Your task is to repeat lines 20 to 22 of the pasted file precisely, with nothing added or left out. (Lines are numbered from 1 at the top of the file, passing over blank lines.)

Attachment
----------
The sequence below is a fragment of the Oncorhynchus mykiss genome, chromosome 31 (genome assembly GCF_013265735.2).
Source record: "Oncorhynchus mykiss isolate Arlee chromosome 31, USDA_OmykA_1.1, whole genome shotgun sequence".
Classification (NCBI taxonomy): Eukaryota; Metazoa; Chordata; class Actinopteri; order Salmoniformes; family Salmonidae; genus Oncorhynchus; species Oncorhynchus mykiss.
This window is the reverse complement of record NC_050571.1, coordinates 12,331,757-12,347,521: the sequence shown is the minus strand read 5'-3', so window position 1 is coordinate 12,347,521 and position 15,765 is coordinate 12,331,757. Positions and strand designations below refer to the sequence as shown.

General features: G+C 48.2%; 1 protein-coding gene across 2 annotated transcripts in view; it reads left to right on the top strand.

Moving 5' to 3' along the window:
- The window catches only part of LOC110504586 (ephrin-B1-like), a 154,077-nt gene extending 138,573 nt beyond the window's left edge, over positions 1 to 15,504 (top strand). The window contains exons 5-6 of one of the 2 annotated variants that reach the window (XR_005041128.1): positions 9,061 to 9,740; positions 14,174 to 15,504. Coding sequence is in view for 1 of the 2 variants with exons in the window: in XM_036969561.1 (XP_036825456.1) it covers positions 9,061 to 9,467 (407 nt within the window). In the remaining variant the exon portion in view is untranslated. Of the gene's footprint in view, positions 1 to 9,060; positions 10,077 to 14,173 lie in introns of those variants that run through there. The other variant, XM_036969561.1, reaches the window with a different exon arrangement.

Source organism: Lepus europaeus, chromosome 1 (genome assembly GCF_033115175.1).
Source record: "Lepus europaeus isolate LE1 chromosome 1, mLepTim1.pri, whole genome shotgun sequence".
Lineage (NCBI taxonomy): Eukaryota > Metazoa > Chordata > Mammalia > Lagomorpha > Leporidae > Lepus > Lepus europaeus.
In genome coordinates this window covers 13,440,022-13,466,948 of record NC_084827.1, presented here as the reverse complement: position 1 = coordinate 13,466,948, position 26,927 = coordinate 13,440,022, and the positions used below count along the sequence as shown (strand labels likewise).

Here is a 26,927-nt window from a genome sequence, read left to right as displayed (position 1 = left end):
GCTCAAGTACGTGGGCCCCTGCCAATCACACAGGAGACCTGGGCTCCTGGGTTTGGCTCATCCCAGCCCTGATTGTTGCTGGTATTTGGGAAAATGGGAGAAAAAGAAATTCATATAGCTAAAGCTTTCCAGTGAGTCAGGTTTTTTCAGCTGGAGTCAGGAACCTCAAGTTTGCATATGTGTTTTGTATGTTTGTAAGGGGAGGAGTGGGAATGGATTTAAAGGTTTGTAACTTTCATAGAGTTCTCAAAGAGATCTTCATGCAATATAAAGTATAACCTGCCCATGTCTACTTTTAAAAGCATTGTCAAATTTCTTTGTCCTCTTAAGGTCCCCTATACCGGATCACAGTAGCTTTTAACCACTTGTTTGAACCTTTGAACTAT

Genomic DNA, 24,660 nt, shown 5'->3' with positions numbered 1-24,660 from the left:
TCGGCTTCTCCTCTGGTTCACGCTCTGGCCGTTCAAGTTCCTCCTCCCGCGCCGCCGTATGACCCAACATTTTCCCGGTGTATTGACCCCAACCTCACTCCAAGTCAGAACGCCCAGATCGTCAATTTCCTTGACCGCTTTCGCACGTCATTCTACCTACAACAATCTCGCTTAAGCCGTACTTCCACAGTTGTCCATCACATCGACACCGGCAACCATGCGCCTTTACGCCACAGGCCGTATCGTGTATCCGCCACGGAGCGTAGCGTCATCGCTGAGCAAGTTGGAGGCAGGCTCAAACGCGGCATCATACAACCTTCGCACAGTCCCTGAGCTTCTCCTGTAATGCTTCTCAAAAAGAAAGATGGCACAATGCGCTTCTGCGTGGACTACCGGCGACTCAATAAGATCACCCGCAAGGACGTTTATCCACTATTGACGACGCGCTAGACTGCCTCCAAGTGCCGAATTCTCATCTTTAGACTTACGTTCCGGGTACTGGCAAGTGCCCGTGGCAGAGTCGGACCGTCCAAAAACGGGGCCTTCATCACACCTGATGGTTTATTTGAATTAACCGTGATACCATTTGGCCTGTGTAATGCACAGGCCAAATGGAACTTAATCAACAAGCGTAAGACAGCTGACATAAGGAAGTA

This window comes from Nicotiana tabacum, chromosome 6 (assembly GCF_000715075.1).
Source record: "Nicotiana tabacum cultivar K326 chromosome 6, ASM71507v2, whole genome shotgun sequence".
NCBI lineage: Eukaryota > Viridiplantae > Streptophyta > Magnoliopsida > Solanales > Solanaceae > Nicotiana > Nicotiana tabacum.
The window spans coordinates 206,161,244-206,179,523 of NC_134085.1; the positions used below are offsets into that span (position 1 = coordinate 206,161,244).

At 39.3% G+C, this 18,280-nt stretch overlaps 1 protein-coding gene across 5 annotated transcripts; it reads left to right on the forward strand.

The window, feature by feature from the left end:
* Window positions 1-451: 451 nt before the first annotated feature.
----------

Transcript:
At 39.3% G+C, this 18,280-nt stretch overlaps 1 protein-coding gene across 5 annotated transcripts; it reads left to right on the forward strand.

The window, feature by feature from the left end:
* Window positions 1-451: 451 nt before the first annotated feature.